Majors Di and Rusty Lawson are Salvation Army rural chaplains, working in the drought-impacted north of New South Wales. They’ve been working with the local community to help farmers in need.
You’ve been involved in the RUAWAREWECARE initiative helping local communities. Can you tell us what that has involved?
We’ve been assisting with the community forums that are designed to bring local farming families together with both federal and state departments to make sure they are aware of what assistance is available, and to give farmers information.
We’ve held five forums in Attunga, Narrabri, Moree, Inverell and Glen Innes. They have ranged in size from 70 farming families represented at the smallest through to 160 families at the largest. That averages at least 100 per day and more than 500 plus families in total.
Some families couldn’t attend because they were feeding stock but other families made sure they were represented and took hampers to deliver to their neighbours.
So the forums have also provided immediate assistance?
The program has also been collecting donations of funds and goods. The Salvos have been asked to oversee the distribution of funds and hampers across the region, and we’ve done 16,500 km since the end of April.
Community response has been incredible, not only from farming communities but people in the town who have been coming up to us to give cash donations and asking how they can further assist, willing to do whatever they can.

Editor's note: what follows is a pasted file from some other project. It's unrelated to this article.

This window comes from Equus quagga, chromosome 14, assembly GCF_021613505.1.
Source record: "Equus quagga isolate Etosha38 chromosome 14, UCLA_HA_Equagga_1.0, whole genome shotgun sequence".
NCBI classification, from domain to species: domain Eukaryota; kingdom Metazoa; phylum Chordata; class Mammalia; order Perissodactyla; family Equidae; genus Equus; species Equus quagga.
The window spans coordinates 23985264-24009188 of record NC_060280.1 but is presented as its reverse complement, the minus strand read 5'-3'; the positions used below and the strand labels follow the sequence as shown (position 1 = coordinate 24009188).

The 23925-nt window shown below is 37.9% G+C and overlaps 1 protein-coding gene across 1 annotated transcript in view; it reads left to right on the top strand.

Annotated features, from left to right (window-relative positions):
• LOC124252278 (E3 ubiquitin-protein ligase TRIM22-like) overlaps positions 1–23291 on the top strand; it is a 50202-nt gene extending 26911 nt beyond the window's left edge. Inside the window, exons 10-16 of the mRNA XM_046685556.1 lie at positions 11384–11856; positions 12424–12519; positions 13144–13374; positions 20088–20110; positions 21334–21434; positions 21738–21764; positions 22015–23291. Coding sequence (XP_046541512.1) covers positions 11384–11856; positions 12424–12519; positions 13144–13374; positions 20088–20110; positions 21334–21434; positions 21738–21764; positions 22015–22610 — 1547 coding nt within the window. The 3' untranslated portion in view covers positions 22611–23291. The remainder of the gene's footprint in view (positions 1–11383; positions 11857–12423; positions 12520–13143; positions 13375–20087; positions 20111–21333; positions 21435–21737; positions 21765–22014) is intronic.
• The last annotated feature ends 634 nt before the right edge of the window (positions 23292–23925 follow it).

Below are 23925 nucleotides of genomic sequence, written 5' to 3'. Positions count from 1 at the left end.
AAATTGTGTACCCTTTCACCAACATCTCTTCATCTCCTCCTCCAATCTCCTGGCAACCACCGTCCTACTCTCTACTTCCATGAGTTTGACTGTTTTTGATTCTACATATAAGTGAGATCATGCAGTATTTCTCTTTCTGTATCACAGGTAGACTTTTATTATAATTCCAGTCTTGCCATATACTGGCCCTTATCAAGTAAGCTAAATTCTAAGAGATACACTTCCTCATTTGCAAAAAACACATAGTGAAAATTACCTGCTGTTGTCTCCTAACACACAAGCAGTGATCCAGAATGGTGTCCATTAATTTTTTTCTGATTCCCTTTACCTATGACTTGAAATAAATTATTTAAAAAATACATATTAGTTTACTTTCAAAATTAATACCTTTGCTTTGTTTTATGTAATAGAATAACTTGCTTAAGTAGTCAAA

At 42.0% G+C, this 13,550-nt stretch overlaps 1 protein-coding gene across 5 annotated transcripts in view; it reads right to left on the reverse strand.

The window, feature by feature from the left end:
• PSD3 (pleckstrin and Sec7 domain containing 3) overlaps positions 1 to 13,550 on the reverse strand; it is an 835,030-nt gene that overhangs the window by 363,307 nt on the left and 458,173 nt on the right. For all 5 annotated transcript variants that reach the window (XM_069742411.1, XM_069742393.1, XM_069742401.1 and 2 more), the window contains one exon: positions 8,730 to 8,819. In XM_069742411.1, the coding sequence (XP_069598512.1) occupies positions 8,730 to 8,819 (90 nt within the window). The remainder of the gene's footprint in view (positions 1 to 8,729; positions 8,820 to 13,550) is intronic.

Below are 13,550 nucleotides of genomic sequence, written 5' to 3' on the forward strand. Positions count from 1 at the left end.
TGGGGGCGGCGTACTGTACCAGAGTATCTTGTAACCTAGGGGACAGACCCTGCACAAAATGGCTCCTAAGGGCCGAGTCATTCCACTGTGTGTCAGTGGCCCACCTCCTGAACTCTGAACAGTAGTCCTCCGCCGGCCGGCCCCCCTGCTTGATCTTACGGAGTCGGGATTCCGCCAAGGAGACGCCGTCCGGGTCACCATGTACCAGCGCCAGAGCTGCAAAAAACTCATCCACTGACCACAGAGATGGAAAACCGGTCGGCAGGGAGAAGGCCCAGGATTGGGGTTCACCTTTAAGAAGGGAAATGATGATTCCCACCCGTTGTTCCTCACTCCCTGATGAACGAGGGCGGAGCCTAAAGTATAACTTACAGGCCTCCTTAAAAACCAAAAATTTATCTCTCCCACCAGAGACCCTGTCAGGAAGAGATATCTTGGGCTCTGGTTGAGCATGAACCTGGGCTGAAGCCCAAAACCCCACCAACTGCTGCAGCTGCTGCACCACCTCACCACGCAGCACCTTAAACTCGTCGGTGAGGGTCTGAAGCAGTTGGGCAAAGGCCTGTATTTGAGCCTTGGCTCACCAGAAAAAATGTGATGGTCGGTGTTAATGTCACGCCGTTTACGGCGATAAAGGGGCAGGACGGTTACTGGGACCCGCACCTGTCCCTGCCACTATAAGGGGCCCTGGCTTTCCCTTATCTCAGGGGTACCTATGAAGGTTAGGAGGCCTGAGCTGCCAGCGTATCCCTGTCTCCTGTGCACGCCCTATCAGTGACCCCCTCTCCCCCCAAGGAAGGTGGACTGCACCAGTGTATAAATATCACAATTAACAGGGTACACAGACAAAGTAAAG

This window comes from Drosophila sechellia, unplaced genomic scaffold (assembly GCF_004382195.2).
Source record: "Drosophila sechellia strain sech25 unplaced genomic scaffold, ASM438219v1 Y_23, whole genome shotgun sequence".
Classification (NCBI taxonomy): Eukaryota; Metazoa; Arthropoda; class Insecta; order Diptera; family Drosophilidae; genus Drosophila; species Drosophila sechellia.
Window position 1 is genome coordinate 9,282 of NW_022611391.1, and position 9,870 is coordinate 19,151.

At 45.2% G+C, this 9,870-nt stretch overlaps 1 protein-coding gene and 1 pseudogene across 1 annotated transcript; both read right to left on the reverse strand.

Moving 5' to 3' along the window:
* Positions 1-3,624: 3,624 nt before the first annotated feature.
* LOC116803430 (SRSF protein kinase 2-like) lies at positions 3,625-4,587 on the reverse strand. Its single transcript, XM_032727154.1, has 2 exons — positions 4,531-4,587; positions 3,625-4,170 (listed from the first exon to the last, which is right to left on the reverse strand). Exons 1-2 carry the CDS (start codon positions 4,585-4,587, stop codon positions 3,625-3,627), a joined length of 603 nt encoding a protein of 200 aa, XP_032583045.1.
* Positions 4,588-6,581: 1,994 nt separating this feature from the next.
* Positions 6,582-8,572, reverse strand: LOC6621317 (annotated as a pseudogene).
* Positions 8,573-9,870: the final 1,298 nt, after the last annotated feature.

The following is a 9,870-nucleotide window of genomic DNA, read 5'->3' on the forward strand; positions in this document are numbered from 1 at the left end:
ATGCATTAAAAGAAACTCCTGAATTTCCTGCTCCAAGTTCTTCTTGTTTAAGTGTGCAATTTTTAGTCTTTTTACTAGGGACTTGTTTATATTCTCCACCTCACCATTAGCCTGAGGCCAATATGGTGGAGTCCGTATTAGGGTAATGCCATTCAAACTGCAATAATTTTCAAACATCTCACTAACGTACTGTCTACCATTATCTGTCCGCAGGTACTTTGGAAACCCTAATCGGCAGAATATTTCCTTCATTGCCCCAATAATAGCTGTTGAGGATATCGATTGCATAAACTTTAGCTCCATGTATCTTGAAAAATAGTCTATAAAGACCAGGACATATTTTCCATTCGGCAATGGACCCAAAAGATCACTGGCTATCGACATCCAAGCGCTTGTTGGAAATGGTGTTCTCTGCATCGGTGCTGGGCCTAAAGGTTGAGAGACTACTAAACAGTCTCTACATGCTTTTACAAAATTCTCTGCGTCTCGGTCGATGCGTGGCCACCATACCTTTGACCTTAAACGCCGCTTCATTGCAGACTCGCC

What else have you been doing outside the forums?
Our role is to meet people at their time of need, to give them the emotional support they require and to provide a listening ear. If they don’t want to talk it may just be to give them hampers and funds and send them off with a blessing.
The most important thing we can do is make sure that those who are impacted know that people do care and they are not alone in this. That’s the key message we want people to have.
How can people at home help out?
We are trying to encourage financial donations where we can. With the distances involved, donations of goods can present a logistical headache of actually getting out there. There is also a limitation of how much weight we can actually get in a vehicle.
With financial donations we can do EFT or send out cash cards via mail, though we do follow-up visits to provide support as soon as we can. The public’s generosity not only supports the farmers but also the local communities and businesses around them.
It’s all connected, so when farmers are struggling, everyone does. We are doing everything we can to be there for those in need and together as a community we will get through this.